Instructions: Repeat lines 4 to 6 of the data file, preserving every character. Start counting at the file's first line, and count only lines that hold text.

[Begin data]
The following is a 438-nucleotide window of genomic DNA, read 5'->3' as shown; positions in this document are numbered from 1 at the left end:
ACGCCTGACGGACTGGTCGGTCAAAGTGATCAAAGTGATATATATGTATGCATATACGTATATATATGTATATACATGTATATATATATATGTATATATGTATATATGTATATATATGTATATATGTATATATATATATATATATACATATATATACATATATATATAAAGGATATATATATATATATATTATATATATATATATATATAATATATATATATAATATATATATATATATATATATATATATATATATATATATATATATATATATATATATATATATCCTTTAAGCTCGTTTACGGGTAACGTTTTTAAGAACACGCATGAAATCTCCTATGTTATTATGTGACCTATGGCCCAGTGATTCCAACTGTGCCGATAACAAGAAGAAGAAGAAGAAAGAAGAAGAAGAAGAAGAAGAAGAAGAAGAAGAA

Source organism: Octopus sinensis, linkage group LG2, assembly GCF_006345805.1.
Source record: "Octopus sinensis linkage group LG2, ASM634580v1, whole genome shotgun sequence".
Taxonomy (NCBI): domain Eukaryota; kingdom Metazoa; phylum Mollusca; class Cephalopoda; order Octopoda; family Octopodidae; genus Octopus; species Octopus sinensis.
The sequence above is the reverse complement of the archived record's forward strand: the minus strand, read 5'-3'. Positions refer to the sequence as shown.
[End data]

Source record: "Octopus sinensis linkage group LG2, ASM634580v1, whole genome shotgun sequence".
Taxonomy (NCBI): domain Eukaryota; kingdom Metazoa; phylum Mollusca; class Cephalopoda; order Octopoda; family Octopodidae; genus Octopus; species Octopus sinensis.
The sequence above is the reverse complement of the archived record's forward strand: the minus strand, read 5'-3'. Positions refer to the sequence as shown.